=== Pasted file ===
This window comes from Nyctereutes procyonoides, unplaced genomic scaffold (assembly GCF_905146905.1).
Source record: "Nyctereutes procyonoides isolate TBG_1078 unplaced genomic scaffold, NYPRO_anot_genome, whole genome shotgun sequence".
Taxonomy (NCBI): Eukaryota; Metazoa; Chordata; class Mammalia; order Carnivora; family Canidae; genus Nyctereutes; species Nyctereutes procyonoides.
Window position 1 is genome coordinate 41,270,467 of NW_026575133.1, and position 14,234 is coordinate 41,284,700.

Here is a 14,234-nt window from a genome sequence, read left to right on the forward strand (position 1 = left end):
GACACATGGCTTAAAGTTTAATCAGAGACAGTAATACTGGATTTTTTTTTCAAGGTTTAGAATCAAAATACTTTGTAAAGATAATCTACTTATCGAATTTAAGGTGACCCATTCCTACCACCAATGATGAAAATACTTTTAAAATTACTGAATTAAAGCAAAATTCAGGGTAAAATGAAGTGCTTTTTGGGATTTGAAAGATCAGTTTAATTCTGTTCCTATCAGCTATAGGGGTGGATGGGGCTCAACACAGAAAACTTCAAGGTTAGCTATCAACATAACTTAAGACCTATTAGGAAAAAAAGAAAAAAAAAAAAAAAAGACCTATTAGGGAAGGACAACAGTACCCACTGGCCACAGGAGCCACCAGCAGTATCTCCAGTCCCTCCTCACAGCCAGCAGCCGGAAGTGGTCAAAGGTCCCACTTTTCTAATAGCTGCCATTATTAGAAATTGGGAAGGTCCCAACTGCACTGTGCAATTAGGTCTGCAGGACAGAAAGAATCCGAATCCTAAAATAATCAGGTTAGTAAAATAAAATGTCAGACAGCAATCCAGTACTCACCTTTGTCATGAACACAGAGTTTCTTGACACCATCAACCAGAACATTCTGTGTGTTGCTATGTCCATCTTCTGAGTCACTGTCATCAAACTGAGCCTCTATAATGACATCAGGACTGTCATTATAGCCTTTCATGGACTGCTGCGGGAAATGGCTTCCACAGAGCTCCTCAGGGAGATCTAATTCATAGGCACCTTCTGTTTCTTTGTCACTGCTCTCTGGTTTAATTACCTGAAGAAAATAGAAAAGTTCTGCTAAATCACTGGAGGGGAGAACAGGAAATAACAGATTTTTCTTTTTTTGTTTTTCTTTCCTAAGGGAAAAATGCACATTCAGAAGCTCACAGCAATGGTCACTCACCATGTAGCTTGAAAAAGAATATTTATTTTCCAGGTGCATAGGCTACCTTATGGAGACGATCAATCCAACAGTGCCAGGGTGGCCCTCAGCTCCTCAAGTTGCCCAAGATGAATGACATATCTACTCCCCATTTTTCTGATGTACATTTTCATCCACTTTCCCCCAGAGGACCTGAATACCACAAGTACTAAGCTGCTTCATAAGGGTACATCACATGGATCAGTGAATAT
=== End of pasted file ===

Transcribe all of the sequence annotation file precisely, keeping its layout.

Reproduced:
This window comes from Nyctereutes procyonoides, unplaced genomic scaffold (assembly GCF_905146905.1).
Source record: "Nyctereutes procyonoides isolate TBG_1078 unplaced genomic scaffold, NYPRO_anot_genome, whole genome shotgun sequence".
Taxonomy (NCBI): Eukaryota; Metazoa; Chordata; class Mammalia; order Carnivora; family Canidae; genus Nyctereutes; species Nyctereutes procyonoides.
Window position 1 is genome coordinate 41,270,467 of NW_026575133.1, and position 14,234 is coordinate 41,284,700.

Here is a 14,234-nt window from a genome sequence, read left to right on the forward strand (position 1 = left end):
GACACATGGCTTAAAGTTTAATCAGAGACAGTAATACTGGATTTTTTTTTCAAGGTTTAGAATCAAAATACTTTGTAAAGATAATCTACTTATCGAATTTAAGGTGACCCATTCCTACCACCAATGATGAAAATACTTTTAAAATTACTGAATTAAAGCAAAATTCAGGGTAAAATGAAGTGCTTTTTGGGATTTGAAAGATCAGTTTAATTCTGTTCCTATCAGCTATAGGGGTGGATGGGGCTCAACACAGAAAACTTCAAGGTTAGCTATCAACATAACTTAAGACCTATTAGGAAAAAAAGAAAAAAAAAAAAAAAAGACCTATTAGGGAAGGACAACAGTACCCACTGGCCACAGGAGCCACCAGCAGTATCTCCAGTCCCTCCTCACAGCCAGCAGCCGGAAGTGGTCAAAGGTCCCACTTTTCTAATAGCTGCCATTATTAGAAATTGGGAAGGTCCCAACTGCACTGTGCAATTAGGTCTGCAGGACAGAAAGAATCCGAATCCTAAAATAATCAGGTTAGTAAAATAAAATGTCAGACAGCAATCCAGTACTCACCTTTGTCATGAACACAGAGTTTCTTGACACCATCAACCAGAACATTCTGTGTGTTGCTATGTCCATCTTCTGAGTCACTGTCATCAAACTGAGCCTCTATAATGACATCAGGACTGTCATTATAGCCTTTCATGGACTGCTGCGGGAAATGGCTTCCACAGAGCTCCTCAGGGAGATCTAATTCATAGGCACCTTCTGTTTCTTTGTCACTGCTCTCTGGTTTAATTACCTGAAGAAAATAGAAAAGTTCTGCTAAATCACTGGAGGGGAGAACAGGAAATAACAGATTTTTCTTTTTTTGTTTTTCTTTCCTAAGGGAAAAATGCACATTCAGAAGCTCACAGCAATGGTCACTCACCATGTAGCTTGAAAAAGAATATTTATTTTCCAGGTGCATAGGCTACCTTATGGAGACGATCAATCCAACAGTGCCAGGGTGGCCCTCAGCTCCTCAAGTTGCCCAAGATGAATGACATATCTACTCCCCATTTTTCTGATGTACATTTTCATCCACTTTCCCCCAGAGGACCTGAATACCACAAGTACTAAGCTGCTTCATAAGGGTACATCACATGGATCAGTGAATAT